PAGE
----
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Seven Ways We Lie, one book

Hi Virtually readers! Sometimes, I like to read multiple perspectives books. This one has seven different central characters, but I was so impressed with how the author handled that and the story, adding lots of interesting elements along the way. It was very entertaining– I read it all in one day.

26240663Paloma High School is ordinary by anyone’s standards. It’s got the same cliques, the same prejudices, the same suspect cafeteria food. And like every high school, every student has something to hide—from Kat, the thespian who conceals her trust issues onstage, to Valentine, the neurotic genius who’s planted the seed of a school scandal.

When that scandal bubbles over, and rumors of a teacher-student affair surface, everyone starts hunting for someone to blame. For the seven unlikely allies at the heart of it all, the collision of their seven ordinary-seeming lives results in extraordinary change. (blurb and cover from goodreads)

 

The cover has the seven deadly sins on it. Each character has a ‘sin’ attached. What I liked, though, is that it wasn’t super obvious which characters had whih sins. I’m pretty certain about four characters but on the fence about a couple as well. Looking out for each flaw added another element to the story, and made the characters deeper. It’s tempting to turn contemporary YA into ‘issue’ books, each focused on a problem that teenagers deal with. But the thing is, teenagers deal with lots of problems, and respond to them in different ways and in different places. But with the sins as focal points (that sounds weird to say but I’m rolling with it) Riley Redgate can examine ‘contemporary teen issues’ in a real way. Because the thing is that no ‘issue’ comes up on its own: they are compounded, compacted–and they don’t take up the totality of your life.
Riley Redgate is younger than most authors–the author bio said that she finished her undergrad degree in 2016. I think that really shows in the voice of the novel. Each character has a distinct voice (one character has all of her sections in free verse which was an interesting choice but done quite well), which is important as there are so! many! of them (that said most of the relationshisp are within the seven central characters because otherwise it would be a lot to keep track of). The dialogue is especially exceptional. Tbh, the way the characters talk reminded me of the person who recommended this to me. I don’t talk in quite the same way, but it still felt familiar–lots of uses of ‘super’ and so on. I’ve been reading some non-YA books recently which is great and makes me feel Grown Up ™ even though lol I’m eighteen. Anyway, there were sections in this which reminded me that I love YA because YA gets being a teenager (sorta).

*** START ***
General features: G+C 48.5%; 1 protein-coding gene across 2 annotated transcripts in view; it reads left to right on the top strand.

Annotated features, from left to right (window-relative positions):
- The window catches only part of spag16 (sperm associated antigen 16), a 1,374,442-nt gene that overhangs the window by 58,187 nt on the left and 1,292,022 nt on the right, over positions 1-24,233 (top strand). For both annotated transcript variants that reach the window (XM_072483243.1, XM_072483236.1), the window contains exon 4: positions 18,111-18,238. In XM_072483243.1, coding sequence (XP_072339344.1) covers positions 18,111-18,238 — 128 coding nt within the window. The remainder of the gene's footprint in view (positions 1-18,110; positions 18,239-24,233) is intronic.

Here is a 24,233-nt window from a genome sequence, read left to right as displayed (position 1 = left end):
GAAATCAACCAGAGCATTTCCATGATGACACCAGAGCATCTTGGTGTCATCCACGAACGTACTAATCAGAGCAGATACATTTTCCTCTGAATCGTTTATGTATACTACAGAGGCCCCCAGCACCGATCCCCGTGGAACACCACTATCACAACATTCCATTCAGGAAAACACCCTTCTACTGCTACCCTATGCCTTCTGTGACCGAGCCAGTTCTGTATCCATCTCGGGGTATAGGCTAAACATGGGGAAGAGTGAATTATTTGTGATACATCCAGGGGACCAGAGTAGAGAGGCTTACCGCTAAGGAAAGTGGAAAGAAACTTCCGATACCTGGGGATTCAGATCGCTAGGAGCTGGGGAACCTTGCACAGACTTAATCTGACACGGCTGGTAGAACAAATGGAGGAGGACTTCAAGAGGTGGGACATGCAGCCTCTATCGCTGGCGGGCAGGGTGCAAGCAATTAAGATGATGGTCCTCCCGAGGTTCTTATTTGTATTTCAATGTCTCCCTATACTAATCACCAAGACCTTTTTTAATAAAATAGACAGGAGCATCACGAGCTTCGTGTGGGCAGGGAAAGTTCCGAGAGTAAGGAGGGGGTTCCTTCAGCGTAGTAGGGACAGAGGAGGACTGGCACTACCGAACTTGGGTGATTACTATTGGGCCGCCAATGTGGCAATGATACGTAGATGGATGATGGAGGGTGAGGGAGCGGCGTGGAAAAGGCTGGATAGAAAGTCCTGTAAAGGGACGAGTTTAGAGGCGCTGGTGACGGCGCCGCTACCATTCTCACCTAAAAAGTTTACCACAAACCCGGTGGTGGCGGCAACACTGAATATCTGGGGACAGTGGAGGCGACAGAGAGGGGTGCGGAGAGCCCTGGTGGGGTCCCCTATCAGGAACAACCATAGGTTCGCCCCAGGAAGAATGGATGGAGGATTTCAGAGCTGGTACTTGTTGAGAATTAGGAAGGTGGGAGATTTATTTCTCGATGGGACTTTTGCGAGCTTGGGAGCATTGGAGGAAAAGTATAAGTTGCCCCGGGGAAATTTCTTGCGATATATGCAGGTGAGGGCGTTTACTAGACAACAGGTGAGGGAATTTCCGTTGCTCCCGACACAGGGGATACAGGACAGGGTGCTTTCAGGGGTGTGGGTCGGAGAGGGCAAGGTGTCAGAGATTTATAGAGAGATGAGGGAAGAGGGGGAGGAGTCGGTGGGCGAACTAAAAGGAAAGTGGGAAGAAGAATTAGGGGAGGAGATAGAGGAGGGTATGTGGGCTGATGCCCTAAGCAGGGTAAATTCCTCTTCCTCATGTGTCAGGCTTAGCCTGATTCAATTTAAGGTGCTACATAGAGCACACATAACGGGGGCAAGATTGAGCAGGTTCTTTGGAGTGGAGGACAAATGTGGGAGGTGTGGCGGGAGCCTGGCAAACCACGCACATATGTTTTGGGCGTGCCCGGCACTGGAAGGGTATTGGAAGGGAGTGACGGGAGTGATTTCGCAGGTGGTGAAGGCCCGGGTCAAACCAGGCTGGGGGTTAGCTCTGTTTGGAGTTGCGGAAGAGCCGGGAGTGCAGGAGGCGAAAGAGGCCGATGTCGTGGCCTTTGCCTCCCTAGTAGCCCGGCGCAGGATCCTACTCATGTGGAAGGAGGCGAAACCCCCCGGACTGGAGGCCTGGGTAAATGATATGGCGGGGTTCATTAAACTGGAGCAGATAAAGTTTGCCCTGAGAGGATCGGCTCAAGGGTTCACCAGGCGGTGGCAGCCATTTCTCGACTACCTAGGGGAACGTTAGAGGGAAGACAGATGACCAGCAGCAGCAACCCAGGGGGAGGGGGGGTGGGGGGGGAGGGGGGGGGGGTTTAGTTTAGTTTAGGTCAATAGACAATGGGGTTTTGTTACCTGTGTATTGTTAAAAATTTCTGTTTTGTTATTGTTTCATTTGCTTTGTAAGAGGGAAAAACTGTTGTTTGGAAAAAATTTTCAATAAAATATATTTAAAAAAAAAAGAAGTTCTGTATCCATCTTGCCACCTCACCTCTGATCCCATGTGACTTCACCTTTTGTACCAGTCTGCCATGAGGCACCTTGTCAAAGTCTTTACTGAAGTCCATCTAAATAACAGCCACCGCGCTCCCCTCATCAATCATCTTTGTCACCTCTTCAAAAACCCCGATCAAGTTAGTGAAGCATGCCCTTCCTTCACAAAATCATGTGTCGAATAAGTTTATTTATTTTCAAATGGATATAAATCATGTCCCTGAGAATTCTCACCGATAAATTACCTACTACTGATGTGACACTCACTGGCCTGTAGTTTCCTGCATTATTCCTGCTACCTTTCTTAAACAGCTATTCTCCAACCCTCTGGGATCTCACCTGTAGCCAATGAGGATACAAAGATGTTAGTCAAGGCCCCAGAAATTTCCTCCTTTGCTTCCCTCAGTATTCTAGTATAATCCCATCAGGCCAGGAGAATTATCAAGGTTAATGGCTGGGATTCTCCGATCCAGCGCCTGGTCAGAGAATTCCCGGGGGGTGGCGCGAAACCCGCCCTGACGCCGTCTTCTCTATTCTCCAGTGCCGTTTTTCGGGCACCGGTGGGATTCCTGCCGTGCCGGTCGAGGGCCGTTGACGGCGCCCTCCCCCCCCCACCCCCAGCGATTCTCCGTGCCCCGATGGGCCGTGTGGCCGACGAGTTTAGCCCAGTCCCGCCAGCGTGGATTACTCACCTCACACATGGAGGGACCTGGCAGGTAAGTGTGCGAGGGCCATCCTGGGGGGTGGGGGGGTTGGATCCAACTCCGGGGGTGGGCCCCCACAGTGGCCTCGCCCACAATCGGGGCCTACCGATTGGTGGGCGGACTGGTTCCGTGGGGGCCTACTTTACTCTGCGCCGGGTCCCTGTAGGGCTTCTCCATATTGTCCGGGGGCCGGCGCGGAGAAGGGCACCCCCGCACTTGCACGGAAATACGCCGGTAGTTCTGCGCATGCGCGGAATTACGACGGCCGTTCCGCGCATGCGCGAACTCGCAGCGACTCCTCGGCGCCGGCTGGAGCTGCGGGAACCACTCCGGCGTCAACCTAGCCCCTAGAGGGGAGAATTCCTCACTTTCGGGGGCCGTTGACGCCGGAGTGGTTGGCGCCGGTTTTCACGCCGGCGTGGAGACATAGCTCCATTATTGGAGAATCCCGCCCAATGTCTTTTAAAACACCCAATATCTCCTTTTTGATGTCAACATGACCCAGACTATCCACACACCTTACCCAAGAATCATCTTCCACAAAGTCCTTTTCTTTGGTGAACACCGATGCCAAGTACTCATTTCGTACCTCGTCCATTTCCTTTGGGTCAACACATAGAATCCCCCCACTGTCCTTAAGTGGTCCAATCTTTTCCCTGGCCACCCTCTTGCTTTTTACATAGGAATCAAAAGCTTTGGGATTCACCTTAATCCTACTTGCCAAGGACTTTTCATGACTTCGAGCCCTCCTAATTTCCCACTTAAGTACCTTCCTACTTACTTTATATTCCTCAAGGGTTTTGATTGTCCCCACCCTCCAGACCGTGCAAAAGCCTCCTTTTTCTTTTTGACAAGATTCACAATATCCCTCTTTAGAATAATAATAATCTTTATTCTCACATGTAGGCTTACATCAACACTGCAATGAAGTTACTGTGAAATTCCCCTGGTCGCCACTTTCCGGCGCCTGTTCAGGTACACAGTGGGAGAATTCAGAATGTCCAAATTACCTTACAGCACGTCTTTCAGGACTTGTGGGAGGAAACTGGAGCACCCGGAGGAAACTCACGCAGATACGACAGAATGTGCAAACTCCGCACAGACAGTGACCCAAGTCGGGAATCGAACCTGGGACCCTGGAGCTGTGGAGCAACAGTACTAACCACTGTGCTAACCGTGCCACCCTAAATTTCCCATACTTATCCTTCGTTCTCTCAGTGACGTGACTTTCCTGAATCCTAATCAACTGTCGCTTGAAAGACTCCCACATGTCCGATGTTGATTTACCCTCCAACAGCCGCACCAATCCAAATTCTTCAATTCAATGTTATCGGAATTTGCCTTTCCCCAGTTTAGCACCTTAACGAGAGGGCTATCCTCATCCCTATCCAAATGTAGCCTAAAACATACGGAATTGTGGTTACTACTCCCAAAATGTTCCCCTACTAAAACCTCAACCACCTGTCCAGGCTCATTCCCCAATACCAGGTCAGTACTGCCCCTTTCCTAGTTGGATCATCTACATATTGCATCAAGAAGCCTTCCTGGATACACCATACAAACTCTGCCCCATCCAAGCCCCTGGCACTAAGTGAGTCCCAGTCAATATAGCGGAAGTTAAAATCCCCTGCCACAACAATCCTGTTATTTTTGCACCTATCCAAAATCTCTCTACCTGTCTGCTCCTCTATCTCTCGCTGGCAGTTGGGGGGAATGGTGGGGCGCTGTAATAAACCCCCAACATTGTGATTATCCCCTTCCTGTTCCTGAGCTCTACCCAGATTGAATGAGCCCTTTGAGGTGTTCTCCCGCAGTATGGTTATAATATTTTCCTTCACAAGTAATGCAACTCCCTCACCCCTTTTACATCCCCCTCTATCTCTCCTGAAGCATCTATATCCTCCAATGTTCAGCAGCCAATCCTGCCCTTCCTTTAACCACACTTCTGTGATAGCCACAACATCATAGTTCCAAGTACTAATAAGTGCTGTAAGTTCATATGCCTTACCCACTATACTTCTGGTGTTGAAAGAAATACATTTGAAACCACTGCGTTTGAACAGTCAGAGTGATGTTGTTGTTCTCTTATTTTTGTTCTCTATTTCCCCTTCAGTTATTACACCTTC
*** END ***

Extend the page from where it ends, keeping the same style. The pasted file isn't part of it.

“A lot of the time I worry that I am a terrible person and just haven’t had it confirmed yet.”

“Sometimes you go a long time having fooled yourself into thinking that you’re as grown-up as you’ll ever be, or that you’re more mature than the rest of the world thinks you are, and you live in this state of constant self assurance, and for a while nothing can upset you from this pedestal you’ve built for yourself, because you imagine yourself to be so capable. And then somebody does something that takes a golf club to your ego, and suddenly you’re nine years old again.”

Those are two things I feel all the time and it’s always nice to be understood.
I mentioned that this bookengages with a lot of issues. For how many characters and situations Riley Redgate is juggling, I think she does an exceptionally good job. The central issue that the plot (there’s not much of a plot though) is shaped around is a teacher student relationship. This is a dodgy topic, and obviously a culmination of bad decisions and almost indefensible and also something that has never intersected with my real life. All that aside I thought the way she dealt with it was…okay but not much more than that. IDK. Seven Ways We Lie also touches on drug dealing and abuse; alcohol abuse; absent or disengaged parents (so common in YA. Claire’s parents seemed normal but they didn’t really appear in the story); friendship complications and associated risks of growing up. It’s not a super serious book, despite all that.